1. (A song for worship.) Everyone who trusts the LORD is like Mount Zion that cannot be shaken and will stand forever.
  2. Just as Jerusalem is protected by mountains on every side, the LORD protects his people by holding them in his arms now and forever.
  3. He won't let the wicked rule his people or lead them to do wrong.
  4. Let's ask the LORD to be kind to everyone who is good and completely obeys him.
  5. When the LORD punishes the wicked, he will punish everyone else who lives a crooked life. Pray for peace in Israel!

There is nothing in life that is certain, except for those who "trust in the Lord." They are like Mount Zion that "cannot be shaken; it remains forever." (125:1) In what way are those who trust in the Lord unshakable? They will not be shaken from their righteousness to turn to injustice. We may shake our heads at this thinking it not to be true. We know any number of people who are found in the congregation of believers who have turned to injustice. But the operative statement is, "Those who trust in the Lord." One may join the congregation of believers and have the appearance of being righteous but not truly trust in the Lord. They have placed their trust in something else and turned to injustice in pursuit of it.

Verse 3 tells us that wickedness will not be allowed to rule long enough that those who trust the Lord are shaken and "apply their hands to injustice." It brings to mind 1 Corinthians 10:13, "God is faithful and He will not allow you to be tempted beyond what you are able, but with the temptation He will also provide a way of escape, so that you are able to bear it." The "way of escape" spoken of in Psalms 125 is the removal of "the scepter of the wicked."

Trusting in the Lord, then, is the way of peace. For the wicked will be removed leaving the righteous in peace. Any who are drawn away from righteousness by the influence of the wicked and apply their hands to injustice will be banished along with the evildoers. (verse 5) But those who trust in the Lord will remain and enjoy peace and the Lord will do what is good to them.

Tuesday, June 3, 2014

Reflections on Psalms 124

 Psalms 124(Contemporary English Version)
  1. (A song by David for worship.) The LORD was on our side! Let everyone in Israel say:
  2. "The LORD was on our side! Otherwise, the enemy attack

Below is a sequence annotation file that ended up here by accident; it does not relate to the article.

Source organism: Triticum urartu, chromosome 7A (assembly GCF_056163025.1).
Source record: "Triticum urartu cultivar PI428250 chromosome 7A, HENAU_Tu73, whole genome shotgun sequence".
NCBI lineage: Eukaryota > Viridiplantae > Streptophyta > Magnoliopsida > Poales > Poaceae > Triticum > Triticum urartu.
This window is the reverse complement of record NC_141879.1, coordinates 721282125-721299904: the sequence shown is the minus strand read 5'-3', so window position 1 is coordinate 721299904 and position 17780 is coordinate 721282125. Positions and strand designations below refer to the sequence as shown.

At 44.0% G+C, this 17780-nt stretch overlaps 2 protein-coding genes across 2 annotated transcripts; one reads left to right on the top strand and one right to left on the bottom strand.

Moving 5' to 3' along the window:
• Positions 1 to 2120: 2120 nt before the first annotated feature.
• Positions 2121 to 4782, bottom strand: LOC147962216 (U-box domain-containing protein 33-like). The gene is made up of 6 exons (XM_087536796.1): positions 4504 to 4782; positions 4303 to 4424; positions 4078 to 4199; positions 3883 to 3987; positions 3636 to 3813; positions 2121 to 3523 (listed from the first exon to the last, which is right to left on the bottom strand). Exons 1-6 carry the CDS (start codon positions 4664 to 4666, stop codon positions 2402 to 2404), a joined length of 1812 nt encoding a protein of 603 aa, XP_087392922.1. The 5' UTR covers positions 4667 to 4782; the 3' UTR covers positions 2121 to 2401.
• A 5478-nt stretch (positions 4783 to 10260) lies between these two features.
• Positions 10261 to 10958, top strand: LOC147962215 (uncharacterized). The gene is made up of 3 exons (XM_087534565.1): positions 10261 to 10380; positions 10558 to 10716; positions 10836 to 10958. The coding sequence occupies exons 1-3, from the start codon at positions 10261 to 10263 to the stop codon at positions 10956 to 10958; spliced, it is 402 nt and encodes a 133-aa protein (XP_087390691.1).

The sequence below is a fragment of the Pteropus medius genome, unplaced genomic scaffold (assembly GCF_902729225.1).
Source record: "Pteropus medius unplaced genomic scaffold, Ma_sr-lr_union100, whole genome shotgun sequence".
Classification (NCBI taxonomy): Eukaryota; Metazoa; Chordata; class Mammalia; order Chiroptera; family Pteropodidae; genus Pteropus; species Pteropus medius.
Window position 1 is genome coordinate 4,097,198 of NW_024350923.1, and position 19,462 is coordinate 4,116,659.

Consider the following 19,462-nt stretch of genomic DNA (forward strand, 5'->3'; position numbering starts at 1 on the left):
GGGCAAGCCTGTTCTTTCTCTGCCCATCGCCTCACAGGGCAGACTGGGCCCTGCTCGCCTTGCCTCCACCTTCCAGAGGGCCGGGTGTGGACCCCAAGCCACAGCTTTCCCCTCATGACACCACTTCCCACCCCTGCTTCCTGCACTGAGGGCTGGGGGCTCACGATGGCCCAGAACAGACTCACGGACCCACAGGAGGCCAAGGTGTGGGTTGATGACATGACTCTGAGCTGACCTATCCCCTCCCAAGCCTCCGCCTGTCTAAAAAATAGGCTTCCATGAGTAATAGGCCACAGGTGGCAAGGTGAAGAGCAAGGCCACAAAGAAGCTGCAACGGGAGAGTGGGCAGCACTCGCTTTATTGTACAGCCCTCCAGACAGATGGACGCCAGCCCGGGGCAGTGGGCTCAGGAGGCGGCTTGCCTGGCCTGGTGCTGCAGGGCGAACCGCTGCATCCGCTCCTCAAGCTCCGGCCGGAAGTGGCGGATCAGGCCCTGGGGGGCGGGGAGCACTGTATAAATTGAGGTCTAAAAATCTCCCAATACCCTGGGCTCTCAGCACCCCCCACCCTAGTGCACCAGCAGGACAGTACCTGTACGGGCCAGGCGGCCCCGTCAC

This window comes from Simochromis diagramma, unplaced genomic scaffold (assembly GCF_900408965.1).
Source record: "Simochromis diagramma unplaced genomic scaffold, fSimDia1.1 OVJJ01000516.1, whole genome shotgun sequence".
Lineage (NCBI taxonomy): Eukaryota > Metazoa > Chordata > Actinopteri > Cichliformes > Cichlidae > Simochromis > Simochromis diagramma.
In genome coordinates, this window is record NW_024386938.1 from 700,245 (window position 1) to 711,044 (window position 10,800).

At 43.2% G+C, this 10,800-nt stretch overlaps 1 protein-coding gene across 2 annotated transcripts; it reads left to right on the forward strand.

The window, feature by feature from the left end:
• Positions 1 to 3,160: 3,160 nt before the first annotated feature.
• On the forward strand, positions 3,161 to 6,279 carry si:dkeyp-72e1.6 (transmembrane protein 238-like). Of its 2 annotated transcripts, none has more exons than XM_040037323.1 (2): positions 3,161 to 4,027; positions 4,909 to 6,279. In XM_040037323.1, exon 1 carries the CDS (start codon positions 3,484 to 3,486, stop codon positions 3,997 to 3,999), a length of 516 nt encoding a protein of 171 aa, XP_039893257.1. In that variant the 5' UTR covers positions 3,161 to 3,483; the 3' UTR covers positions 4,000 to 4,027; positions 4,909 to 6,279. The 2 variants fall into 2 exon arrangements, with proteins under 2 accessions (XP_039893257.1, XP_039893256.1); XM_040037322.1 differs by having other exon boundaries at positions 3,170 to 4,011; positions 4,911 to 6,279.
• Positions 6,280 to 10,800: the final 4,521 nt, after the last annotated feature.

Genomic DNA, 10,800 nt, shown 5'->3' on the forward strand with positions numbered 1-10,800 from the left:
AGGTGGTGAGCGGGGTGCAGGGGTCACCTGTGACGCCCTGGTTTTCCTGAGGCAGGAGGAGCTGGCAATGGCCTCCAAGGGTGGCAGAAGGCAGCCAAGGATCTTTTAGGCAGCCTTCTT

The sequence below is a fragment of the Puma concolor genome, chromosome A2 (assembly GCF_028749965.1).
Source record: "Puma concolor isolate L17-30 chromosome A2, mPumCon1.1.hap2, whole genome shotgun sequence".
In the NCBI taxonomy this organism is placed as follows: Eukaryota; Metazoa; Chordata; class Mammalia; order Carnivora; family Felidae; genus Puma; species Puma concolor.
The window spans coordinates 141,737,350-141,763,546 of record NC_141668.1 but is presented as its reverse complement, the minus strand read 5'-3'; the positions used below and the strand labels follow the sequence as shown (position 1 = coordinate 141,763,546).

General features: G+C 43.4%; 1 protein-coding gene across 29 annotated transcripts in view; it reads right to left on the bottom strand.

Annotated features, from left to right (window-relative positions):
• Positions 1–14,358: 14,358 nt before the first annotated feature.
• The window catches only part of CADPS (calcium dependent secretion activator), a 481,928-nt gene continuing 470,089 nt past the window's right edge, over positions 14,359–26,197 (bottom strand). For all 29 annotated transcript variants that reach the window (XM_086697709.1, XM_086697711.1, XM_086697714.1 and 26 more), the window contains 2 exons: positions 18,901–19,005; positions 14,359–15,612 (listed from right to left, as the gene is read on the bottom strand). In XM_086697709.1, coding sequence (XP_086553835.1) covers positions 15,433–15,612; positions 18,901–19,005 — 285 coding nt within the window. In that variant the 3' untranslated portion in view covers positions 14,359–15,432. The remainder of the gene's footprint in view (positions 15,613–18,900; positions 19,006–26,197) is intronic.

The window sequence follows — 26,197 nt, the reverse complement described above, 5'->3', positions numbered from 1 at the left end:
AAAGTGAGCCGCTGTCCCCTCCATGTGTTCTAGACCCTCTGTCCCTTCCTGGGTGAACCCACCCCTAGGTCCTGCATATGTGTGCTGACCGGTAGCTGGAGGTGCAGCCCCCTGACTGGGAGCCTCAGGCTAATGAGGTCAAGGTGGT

3. would have killed us all, because it was furious.
  4. We would have been swept away in a violent flood
  5. of high and roaring waves."
  6. Let's praise the LORD! He protected us from enemies who were like wild animals,
  7. and we escaped like birds from a hunter's torn net.
  8. The LORD made heaven and earth, and he is the one who sends us help.

The psalmist calls Israel to raise the question, "If the Lord had not been on our side." There are many times in Israel's history this question could have been raised. When the psalmist raised it on this occasion the conclusions they arrived at was that if the Lord had not been on their side they would have been destroyed. Or, as stated in the psalm, "Then the waters would have engulfed us; the torrent would have swept over us; the raging waters would have swept over us." (124:4-5)

Once the people pondered the question of what would have happened to them had the Lord not been on their side they praised Him for not letting them be "ripped apart by (the enemy's) teeth." (124:6) Before coming to this realization what had been their perspective? Clearly the occasion in mind had not been a victory. They had merely escaped total destruction. I can imagine that prior to this they were asking God why He abandoned them and allowed the enemy to overpower them, blaming God for their defeat. But the question they had not considered was, "What would have happened if the Lord really had abandoned us?" Then the realization hit home that if it had not been for God, they would not be alive to blame Him for their defeat.

We who read and ponder this psalm should apply this question to circumstances of our lives. What situation are we still bitter about in which we feel God let us down? Re-frame that situation with this question. "If God truly was not working on my behalf what would have happened?"

Monday, June 2, 2014

Reflections on Psalms 123

 Psalms 123(Contemporary English Version)
  1. (A song for worship.) Our LORD and our God, I turn my eyes to you, on your throne in heaven.
  2. Servants look to their master, but we will look to you, until you have mercy on us.
  3. Please have mercy, LORD! We have been insulted more than we can stand,
  4. and we can't take more abuse from those proud, conceited people.

In the singing of this psalm, the worshiper is drawn to lift his eyes heavenward looking for divine mercy and favor. Verse two depicts the worshiper as a servant with eyes on his/her master's hand looking for signs of his favor. It is an attitude of submission to the Lord's mercy rather than anger with the Lord for their plight.
As exiles in a foreign land, the psalmist and his countrymen had had more than enough of the scorn and contempt directed at them by their captors. They pleaded for God's favor that He might deliver them from this treatment.

Under such circumstances we find we have nowhere else to turn than to the Lord. Previous to their exile, the Israelites had often turned to idols and the gods of the neighboring nations. But they knew this was what sent them into exile and not by their foreign gods, but by the Lord God. It was He and no other god who was their hope.

It is our best thinking that often gets us into circumstances from which we need deliverance. And our only hope is to turn to God for deliverance.